The Central Park Five
The term "wilding" took off in the media like wildfire and was used to send shockwaves of fear through the population of New York City. Its definition entered the lexicon as "the activity by a gang of youths of going on a protracted and violent rampage in a public place, attacking people at random".
Beth Dembitzer introduced the screening Photos from Q&A: Anne-Katrin Titze
The panel included: Raymond Santana, one of the wrongfully convicted Central Park Five, co-directors Sarah Burns and David McMahon, Crystal N Feimster, Yale University Assistant Professor in the Department of African American Studies and the American Studies Program, and Saul Kassin, Professor of Psychology, John Jay College of Criminal Justice.
"I wish I looked into it more," confesses Jim Dwyer, one of the reporters on the case for the New York Times in the film.
Feimster, who focuses on narratives of rape and lynching, asked the panel, what we can take away from what we see occurred to the Central Park five.
Sarah Burns warned to not put the story in the past. "We cannot look at it as a product of its time, just write it off." It is still very much a problem.
Raymond Santana focuses now on educating kids. He was 14 when he was arrested for a crime he did not commit. The label, he knows he has to live with for the rest of his life, "now becomes a positive," he said last night. "there are a lot of lessons in the film."
David McMahon speaks more about the power of storytelling, how the media "made them agents in a narrative created in the middle of the 1980s tabloid wars." The front pages, the mileage that could be wrung from the story was all that mattered.
Feimster brought up one of the core issues the film addresses, that of false confesssions.
l - r Crystal N Feimster, Yale University, Raymond Santana, co-director Sarah Burns, Saul Kassin, John Jay College of Criminal Justice, co-director David McMahon
"How can five kids participate in a rape and leave no DNA behind?" Santana asked and remembered that one of the lowest points was when he saw the lawyers laughing together, on a bench across the room. Was his life a game to them? The movie mentions the detectives celebrating the "home run for law enforcement" at Elaine's, while we hear former mayor Ed Koch's voice: "They got 'em. Thank God, they got 'em." Another clip from the archive shows Donald Trump demanding the death penalty.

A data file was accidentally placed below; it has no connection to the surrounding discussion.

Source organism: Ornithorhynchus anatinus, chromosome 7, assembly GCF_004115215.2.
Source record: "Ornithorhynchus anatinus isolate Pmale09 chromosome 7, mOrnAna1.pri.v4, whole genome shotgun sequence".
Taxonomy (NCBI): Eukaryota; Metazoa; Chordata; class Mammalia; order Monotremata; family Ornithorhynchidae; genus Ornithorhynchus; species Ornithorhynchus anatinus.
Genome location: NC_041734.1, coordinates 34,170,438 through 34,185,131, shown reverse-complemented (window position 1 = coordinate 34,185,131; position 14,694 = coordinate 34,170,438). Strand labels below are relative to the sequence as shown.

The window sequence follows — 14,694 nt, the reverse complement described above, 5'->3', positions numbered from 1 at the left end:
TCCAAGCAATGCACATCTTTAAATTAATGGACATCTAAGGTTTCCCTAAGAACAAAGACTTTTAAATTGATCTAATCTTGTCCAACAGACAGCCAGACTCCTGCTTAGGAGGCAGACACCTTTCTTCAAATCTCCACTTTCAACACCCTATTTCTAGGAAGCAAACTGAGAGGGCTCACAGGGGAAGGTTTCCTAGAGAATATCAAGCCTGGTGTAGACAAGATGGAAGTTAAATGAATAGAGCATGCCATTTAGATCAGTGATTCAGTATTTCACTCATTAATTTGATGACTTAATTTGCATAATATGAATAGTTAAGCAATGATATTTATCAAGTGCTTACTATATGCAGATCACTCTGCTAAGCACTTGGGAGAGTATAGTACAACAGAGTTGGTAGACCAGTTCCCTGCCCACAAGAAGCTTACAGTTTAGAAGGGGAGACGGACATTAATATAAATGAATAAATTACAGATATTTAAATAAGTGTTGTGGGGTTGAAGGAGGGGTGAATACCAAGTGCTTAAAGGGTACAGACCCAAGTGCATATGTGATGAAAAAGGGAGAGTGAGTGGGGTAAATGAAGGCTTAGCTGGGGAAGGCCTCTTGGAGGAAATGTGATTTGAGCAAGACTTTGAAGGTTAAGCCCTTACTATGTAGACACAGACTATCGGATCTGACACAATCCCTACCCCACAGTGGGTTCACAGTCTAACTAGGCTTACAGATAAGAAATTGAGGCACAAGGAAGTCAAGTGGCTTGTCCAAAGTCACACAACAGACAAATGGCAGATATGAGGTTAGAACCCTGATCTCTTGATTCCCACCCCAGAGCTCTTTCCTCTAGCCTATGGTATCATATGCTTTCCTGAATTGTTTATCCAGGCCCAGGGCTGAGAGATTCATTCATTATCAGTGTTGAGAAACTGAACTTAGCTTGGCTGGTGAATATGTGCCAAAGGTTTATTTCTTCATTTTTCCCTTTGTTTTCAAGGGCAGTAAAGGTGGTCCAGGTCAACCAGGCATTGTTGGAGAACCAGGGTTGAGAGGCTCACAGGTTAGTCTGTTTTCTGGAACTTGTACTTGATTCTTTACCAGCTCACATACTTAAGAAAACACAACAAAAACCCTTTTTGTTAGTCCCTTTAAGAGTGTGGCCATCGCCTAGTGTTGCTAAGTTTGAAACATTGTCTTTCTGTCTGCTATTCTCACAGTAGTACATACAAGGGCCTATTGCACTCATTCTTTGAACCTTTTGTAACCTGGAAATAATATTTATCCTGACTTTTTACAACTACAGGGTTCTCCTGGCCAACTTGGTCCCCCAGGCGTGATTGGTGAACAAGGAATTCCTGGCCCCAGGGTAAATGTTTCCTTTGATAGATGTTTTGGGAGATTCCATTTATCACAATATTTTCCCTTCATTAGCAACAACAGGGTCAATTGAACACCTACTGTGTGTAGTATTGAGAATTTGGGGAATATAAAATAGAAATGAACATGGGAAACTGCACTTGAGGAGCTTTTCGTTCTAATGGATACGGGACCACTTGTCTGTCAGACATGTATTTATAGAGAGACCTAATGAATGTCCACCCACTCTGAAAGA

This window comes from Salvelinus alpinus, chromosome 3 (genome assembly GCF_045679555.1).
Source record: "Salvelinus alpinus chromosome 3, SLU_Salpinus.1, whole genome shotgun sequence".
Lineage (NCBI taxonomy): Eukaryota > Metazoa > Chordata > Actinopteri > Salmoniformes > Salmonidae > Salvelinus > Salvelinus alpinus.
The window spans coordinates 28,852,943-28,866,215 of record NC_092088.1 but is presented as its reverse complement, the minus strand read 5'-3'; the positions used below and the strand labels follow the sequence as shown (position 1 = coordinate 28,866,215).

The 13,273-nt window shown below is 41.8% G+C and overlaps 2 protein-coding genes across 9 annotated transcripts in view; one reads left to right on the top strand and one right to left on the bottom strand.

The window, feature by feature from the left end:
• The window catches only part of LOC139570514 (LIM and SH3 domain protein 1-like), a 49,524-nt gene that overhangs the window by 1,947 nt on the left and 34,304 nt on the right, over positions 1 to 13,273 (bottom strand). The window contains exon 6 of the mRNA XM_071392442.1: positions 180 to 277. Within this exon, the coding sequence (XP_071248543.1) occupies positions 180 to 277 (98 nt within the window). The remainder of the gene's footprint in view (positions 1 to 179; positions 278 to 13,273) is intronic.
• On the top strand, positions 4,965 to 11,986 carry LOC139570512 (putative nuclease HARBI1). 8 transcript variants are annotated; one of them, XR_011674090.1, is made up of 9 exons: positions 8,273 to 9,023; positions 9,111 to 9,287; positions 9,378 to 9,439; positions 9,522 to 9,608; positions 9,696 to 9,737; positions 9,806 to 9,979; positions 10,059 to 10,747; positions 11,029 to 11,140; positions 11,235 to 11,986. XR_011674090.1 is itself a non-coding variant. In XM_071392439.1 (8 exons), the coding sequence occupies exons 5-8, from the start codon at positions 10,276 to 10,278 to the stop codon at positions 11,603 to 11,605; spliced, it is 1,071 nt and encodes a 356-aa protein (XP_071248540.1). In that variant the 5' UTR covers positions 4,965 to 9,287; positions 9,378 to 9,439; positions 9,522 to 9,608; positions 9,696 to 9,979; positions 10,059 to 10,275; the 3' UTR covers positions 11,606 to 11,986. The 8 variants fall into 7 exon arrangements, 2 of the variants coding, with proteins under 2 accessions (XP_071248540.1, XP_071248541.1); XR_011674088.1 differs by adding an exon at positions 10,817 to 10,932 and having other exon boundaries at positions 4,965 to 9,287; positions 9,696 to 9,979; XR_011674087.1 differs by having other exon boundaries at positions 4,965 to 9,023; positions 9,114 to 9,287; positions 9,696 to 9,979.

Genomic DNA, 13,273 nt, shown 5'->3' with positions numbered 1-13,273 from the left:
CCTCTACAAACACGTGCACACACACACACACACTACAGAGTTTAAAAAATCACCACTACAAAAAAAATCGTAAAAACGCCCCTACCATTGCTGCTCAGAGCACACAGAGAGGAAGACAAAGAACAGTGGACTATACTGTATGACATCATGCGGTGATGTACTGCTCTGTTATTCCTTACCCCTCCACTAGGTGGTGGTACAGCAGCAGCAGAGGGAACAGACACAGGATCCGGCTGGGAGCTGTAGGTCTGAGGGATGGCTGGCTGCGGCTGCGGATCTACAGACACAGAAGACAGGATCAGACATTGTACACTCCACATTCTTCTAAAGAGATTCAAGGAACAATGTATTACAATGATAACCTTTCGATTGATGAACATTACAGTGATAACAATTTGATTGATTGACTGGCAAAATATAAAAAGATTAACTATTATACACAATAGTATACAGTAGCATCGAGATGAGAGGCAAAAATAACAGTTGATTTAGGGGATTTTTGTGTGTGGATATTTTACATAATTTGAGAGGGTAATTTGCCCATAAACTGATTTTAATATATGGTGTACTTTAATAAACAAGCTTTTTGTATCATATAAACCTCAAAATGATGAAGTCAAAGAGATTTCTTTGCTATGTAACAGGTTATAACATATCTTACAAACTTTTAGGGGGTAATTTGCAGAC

Beth pointed out that Sarah has been working on this story for ten years, to "set the record straight and start a conversation."
Why is it that nobody stopped the wrongful persecution? How much of the delay in justice being served is the underlying racism? These were some of the questions from the audience.
The "media not only failed, but became the wolf pack," said a commenter towards the end of the evening from the audience. The innocence of the Central Park Five did not get the media attention their presumed guilt did. The media were not questioning themselves and their role in making this story what it is. The police department did not comment for the film, their "institutional protectionism" becomes part of the narrative.
DOC NYC The Central Park Five screenings Thursday, November 15 9:15pm at SVA Theater (in addition to previously scheduled sold out Closing Night Gala 7pm show) at SVA Theater
Scheduled to appear: Ken Burns, Sarah Burns, David McMahon, and all five members of the Central Park Five (first time together since the arraignment).